Business & Marketing
A multi-dimensional approach to card security
Optimal access card security requires a multi-dimensional approach for identity validation, and a multi-layered approach for the systems that are used to issue them. The latest advances enable issuers to better protect the integrity of each credential, cardholder, and the overall issuance system.
January 15, 2013 By Alan Fontanella
Most ID card issuance systems rely on two-dimensional identity validation, which compares 1) the person presenting credentials with 2) a variety of identifying data that is displayed on the card. The industry has evolved beyond a simple photo ID to including sophisticated elements that provide more trustworthy visual authentication while acting as deterrents against tampering and forgery. These elements include higher-resolution images, holographic card overlaminates, and laser-engraved permanent personalization attributes on the cards that make forgery and alteration virtually impossible.
Digital components, such as smart card chips or magnetic stripes, add a third security dimension. In addition, expanded data storage on the card makes it possible to include biometric and other information, which further enhances the validation process. Even with the most advanced techniques, though, security staff and law enforcement personnel must maintain rigorous diligence and training procedures in order to combat would-be counterfeiters who use advanced tools and materials to circumvent credential requirements.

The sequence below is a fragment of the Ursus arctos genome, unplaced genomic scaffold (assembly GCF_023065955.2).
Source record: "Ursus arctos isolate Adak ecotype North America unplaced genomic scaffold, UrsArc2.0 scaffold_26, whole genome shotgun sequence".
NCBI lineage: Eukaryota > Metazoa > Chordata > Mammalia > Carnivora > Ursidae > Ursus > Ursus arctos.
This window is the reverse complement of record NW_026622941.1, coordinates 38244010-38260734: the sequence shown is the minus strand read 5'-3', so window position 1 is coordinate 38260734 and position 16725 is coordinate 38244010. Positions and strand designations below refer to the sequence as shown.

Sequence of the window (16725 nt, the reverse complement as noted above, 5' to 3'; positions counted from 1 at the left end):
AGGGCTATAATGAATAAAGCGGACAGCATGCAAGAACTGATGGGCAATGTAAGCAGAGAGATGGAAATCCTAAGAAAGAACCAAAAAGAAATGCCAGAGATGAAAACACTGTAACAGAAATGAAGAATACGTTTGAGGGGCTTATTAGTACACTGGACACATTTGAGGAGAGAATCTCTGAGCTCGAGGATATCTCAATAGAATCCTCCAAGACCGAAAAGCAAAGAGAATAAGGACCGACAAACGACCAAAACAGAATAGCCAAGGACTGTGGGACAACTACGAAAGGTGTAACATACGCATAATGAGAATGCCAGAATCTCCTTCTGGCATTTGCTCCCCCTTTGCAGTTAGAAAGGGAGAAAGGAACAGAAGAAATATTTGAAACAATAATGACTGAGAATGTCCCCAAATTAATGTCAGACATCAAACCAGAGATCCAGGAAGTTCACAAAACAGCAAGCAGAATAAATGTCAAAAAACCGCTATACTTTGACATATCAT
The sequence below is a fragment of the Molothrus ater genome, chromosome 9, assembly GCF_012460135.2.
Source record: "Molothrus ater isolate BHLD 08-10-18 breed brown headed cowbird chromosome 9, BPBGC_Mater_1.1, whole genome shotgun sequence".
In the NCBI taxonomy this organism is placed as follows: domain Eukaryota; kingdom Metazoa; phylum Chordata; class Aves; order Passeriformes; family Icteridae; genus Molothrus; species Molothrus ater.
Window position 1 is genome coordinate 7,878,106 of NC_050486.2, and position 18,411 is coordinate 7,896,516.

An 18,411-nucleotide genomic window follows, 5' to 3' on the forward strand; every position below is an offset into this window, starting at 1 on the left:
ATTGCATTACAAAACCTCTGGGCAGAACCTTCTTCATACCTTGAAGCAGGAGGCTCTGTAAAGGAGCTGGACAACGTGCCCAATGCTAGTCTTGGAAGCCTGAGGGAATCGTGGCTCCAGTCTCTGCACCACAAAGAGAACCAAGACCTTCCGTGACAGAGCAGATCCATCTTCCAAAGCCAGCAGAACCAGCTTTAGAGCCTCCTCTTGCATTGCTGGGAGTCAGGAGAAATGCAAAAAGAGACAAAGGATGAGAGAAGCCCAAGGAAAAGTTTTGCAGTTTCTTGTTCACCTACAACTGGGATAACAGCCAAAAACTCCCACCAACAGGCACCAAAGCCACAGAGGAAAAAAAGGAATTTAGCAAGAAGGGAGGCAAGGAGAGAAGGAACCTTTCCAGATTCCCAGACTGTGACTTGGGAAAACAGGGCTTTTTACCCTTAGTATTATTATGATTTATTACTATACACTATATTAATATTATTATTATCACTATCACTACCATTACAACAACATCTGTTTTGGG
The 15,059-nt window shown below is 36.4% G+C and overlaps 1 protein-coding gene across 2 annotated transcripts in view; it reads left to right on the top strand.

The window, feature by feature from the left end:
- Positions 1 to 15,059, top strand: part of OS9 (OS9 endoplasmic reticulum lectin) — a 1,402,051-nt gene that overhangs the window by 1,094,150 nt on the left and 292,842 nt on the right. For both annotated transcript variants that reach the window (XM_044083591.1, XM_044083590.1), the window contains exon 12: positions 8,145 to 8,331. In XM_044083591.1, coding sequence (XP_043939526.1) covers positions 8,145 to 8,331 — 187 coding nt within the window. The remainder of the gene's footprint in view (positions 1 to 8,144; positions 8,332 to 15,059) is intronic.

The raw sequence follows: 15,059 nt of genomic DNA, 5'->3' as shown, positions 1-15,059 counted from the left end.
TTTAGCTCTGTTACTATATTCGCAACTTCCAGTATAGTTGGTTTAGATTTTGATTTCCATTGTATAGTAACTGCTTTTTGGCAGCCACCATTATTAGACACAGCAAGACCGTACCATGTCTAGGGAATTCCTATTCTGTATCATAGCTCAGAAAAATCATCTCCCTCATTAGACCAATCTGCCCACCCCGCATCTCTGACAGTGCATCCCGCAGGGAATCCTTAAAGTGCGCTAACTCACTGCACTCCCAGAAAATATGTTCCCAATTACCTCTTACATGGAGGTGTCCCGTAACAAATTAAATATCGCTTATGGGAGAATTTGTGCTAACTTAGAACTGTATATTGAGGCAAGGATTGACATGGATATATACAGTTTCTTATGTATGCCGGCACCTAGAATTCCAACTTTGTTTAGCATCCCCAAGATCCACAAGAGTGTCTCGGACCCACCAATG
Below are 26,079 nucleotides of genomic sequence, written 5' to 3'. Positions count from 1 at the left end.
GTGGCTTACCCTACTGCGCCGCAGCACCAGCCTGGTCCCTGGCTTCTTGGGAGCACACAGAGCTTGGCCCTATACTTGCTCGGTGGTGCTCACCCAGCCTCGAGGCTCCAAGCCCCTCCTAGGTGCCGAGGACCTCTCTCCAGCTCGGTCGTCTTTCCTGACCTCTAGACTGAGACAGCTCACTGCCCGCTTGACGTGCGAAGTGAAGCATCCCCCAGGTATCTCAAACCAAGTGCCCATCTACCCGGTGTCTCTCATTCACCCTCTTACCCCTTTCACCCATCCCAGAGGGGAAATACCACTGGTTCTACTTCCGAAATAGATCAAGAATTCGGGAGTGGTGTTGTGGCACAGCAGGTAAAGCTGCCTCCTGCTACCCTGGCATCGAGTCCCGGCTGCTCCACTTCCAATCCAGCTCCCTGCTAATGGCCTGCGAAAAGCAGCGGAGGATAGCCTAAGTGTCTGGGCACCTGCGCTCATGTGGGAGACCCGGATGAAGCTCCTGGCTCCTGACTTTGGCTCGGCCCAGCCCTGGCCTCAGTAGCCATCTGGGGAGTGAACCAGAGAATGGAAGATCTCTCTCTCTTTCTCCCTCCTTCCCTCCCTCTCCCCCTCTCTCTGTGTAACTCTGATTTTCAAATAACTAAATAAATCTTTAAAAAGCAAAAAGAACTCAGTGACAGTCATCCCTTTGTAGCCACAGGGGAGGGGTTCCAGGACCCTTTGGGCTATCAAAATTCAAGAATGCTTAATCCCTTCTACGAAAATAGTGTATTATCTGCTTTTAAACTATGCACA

In addition to protecting cards and cardholders, it is important to optimize the integrity of the overall issuance system through a multi-layered approach. The first system security layer should limit unauthorized operator access to physical components. Electronic security is a critical second layer. Ideally, operator access to each printer is controlled via personal identification numbers (PINs), and print job data packets should meet or exceed advanced encryption standards to ensure system privacy, integrity and authentication to the final issuance endpoint. The third layer is to ensure automatic elimination of personal data on used print ribbon panels. Some card printers also include integrated sensors so that only authorized printers can use custom print ribbons and holographic card overlaminates.
Together, the combination of multi-dimensional card security with multi-layered issuance system security provides the best available defense against tampering, forgery and other fraudulent acts. By following these practices, virtually any organization can cost-effectively raise the security of its credentials and issuance systems to the highest standards.
Alan Fontanella is vice-president of product marketing for secure issuance with HID Global.
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